Someone related this question at the s'udas Purim:
Haman's decree was promulgated on the 13th of Nisan and would not take effect until the 13th of Adar following. Yet, Mord'chay urged Ester to seek redress from Achashverosh immediately. This would not be surprising, except that she had told him she had not been called to Achashverosh in a month, so was risking her life: why not wait until she would be called (which would surely happen with time to spare before Adar)?
Malbim (to 4:13-14) writes (translation taken from The Malbim Esther, by R. Jonathan Taub (Feldheim, 1998)):
Mordechai informed Esther of several
fundamental principles: ...
For any tragedy that befalls the Jews,
there is a specific time and day ready
for their deliverance by certain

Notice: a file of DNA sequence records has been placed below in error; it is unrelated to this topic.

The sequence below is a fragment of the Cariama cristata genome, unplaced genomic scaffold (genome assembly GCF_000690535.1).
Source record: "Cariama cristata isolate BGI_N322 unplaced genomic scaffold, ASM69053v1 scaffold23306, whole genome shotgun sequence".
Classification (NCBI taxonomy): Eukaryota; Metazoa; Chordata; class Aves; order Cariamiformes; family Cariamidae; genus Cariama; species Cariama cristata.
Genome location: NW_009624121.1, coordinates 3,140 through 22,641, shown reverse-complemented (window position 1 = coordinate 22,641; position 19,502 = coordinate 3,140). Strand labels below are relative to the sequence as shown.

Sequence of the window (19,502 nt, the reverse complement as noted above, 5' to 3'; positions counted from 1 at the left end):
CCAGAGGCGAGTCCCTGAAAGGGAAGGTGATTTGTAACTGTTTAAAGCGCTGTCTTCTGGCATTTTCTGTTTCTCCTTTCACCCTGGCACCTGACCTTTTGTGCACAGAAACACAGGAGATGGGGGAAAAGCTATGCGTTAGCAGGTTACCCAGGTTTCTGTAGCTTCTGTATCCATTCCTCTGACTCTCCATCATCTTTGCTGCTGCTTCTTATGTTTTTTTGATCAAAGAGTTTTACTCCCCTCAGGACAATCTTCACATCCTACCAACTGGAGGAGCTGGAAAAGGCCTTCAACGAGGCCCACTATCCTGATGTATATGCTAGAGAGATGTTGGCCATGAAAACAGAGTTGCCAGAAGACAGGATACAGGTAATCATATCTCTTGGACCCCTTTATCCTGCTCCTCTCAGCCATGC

prepared means. If these means are not
actualized, then the Omnipresent will
prepare other means to save them.
Since Esther was granted her position
as queen only in order to help the
Jews, and since the date for their
salvation had already been determined,
if she did not act immediately she
might miss the appointed time and the
Almighty would use other agents to
effect their deliverance.
The g'mara (12:2, with Rashi) notes that, had Achashverosh not sent out the decree that men rule their homes, the gentiles would have killed out the Jews long before Adar in their zeal to comply with the law to do so. Only because they questioned their king (because of the earlier law) did they forbear. So perhaps Mord'chay was worried that the gentiles would not wait for Adar.
The Y'rushalmi (B'rachos 1:1) says "כך היא גאולתן של ישראל בתחילה קימאה קימאה", that redemption starts little by little (and the Jews' did at that time, what with the Bigsan story and all), so perhaps Mord'chay saw a need to start the process going although it was yet early.